There has been national and trade coverage in titles such as The Sun, Farming Today, Horticulture Week and Farmers Weekly following the Secretary of State’s speech at Cereals arable industry conference yesterday.
He gave an update on the Agricultural Transition Plan providing further details around how farmers will receive payments for different schemes under the Agricultural Transition Plan. The core elements of the Sustainable Farming Incentive that will be available to farmers and land managers in 2022 are:
- Arable and Horticultural Soils Standard
- Improved Grassland Soils Standard – both soils standards will pay for practices that improve soil health
- Moorland and Rough Grazing Standard – will reward farmers for actions to assess the range of habitats and features present on their moorlands
- Annual Health and Welfare Review - in addition to the 30% of funding devoted to Sustainable farming Incentive 2022 Defra will fund a yearly vet visit, to agree actions the farmer can take to improve the health and welfare of their animals. This will help reduce endemic diseases and conditions, improve welfare, increase farm productivity and start to build a picture of the health and welfare of our national herds and flocks.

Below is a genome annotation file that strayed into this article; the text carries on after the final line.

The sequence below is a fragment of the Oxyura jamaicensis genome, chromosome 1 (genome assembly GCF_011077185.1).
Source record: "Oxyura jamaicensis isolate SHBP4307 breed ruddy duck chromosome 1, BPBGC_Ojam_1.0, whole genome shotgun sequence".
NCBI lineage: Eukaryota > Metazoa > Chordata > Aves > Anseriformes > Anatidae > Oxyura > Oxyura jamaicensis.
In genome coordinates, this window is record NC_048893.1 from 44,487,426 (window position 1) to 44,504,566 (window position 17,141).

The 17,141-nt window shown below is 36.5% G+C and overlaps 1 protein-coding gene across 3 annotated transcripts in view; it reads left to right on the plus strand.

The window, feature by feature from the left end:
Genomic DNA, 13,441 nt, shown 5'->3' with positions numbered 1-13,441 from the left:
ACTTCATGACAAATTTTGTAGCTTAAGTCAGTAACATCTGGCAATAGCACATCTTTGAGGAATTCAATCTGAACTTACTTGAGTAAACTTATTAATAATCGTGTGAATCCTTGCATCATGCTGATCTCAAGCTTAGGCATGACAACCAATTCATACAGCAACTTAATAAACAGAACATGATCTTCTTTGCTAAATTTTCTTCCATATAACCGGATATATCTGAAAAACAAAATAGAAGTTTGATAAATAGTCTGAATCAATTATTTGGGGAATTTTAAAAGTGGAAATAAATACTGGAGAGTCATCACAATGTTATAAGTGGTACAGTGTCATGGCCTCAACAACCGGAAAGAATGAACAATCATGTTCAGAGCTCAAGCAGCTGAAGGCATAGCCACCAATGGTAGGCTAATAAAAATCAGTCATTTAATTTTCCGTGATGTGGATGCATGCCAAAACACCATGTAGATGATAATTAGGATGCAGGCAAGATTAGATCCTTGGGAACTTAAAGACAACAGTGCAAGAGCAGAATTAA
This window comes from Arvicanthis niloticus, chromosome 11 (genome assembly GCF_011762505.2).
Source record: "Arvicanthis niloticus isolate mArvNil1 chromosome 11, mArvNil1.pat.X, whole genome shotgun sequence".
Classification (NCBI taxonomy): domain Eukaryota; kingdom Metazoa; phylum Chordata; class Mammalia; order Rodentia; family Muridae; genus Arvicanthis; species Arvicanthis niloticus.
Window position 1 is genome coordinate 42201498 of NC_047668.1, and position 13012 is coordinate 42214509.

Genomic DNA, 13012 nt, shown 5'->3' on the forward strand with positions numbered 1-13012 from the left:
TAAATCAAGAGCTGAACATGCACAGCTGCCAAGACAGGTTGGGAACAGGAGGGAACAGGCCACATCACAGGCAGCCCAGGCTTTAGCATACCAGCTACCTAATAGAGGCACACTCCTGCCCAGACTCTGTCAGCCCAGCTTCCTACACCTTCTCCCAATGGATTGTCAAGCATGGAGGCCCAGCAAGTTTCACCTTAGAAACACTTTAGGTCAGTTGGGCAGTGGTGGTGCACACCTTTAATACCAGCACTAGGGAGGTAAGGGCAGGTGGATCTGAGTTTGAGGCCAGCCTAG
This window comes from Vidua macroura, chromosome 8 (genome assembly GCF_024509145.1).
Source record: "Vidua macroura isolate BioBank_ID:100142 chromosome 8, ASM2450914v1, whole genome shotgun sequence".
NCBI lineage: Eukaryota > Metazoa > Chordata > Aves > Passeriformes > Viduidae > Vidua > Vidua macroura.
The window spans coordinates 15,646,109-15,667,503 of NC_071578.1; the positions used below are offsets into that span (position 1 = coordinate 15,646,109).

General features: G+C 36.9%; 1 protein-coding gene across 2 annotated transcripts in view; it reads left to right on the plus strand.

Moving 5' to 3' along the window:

Farmers will be able to earn up to £70 per hectare for actions to improve the health of their soil and livestock farmers will be eligible for a free vet-led annual health and welfare review, Environment Secretary confirmed today in an update on the government’s Agricultural Transition Plan.
Environment Secretary George Eustice said:
Soil health is the key to delivering our targets on the environment and improving farm profitability. Well managed soils can lead to increased biodiversity, improved water quality and reduced carbon emissions. Our new Sustainable Farming Incentive will eventually be open to every farmer in England and will incentivise a shift towards more sustainable soil and grassland management.
By making some Standards – schemes within the Sustainable Farming Incentive - available from next year alongside existing schemes like Countryside Stewardship, Defra wants to provide more ways for farmers to be rewarded for producing public goods, bring more land into environmental management and deliver the environmental outcomes set out in the 25 Year Environment Plan.